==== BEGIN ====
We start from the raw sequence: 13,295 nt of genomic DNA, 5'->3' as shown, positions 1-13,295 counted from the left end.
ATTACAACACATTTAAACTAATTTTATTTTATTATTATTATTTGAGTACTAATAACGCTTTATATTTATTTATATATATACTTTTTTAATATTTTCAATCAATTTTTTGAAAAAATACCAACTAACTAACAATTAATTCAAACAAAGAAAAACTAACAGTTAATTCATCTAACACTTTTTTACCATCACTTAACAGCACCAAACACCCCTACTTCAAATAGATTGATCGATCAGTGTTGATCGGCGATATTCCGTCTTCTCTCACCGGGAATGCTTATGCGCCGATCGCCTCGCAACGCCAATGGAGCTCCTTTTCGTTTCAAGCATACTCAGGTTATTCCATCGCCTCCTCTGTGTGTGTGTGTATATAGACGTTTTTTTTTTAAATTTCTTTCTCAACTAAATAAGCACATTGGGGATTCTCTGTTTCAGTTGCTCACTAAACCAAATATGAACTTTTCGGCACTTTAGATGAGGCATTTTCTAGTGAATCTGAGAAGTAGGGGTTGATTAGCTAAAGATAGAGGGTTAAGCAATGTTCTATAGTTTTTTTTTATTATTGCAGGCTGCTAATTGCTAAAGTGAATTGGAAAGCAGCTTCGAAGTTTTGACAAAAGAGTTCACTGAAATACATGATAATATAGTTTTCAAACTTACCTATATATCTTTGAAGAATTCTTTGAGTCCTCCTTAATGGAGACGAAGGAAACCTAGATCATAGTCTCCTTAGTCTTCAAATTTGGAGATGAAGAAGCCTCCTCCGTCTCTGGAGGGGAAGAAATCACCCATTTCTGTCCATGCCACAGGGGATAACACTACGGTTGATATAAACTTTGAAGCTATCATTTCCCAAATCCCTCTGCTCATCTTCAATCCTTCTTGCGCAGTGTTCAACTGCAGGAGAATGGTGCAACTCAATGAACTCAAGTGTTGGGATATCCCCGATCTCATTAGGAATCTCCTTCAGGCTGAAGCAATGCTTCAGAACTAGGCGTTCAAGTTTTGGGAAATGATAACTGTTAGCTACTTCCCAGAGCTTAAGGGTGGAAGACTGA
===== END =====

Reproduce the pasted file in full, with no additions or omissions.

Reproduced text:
We start from the raw sequence: 13,295 nt of genomic DNA, 5'->3' as shown, positions 1-13,295 counted from the left end.
ATTACAACACATTTAAACTAATTTTATTTTATTATTATTATTTGAGTACTAATAACGCTTTATATTTATTTATATATATACTTTTTTAATATTTTCAATCAATTTTTTGAAAAAATACCAACTAACTAACAATTAATTCAAACAAAGAAAAACTAACAGTTAATTCATCTAACACTTTTTTACCATCACTTAACAGCACCAAACACCCCTACTTCAAATAGATTGATCGATCAGTGTTGATCGGCGATATTCCGTCTTCTCTCACCGGGAATGCTTATGCGCCGATCGCCTCGCAACGCCAATGGAGCTCCTTTTCGTTTCAAGCATACTCAGGTTATTCCATCGCCTCCTCTGTGTGTGTGTGTATATAGACGTTTTTTTTTTAAATTTCTTTCTCAACTAAATAAGCACATTGGGGATTCTCTGTTTCAGTTGCTCACTAAACCAAATATGAACTTTTCGGCACTTTAGATGAGGCATTTTCTAGTGAATCTGAGAAGTAGGGGTTGATTAGCTAAAGATAGAGGGTTAAGCAATGTTCTATAGTTTTTTTTTATTATTGCAGGCTGCTAATTGCTAAAGTGAATTGGAAAGCAGCTTCGAAGTTTTGACAAAAGAGTTCACTGAAATACATGATAATATAGTTTTCAAACTTACCTATATATCTTTGAAGAATTCTTTGAGTCCTCCTTAATGGAGACGAAGGAAACCTAGATCATAGTCTCCTTAGTCTTCAAATTTGGAGATGAAGAAGCCTCCTCCGTCTCTGGAGGGGAAGAAATCACCCATTTCTGTCCATGCCACAGGGGATAACACTACGGTTGATATAAACTTTGAAGCTATCATTTCCCAAATCCCTCTGCTCATCTTCAATCCTTCTTGCGCAGTGTTCAACTGCAGGAGAATGGTGCAACTCAATGAACTCAAGTGTTGGGATATCCCCGATCTCATTAGGAATCTCCTTCAGGCTGAAGCAATGCTTCAGAACTAGGCGTTCAAGTTTTGGGAAATGATAACTGTTAGCTACTTCCCAGAGCTTAAGGGTGGAAGACTGA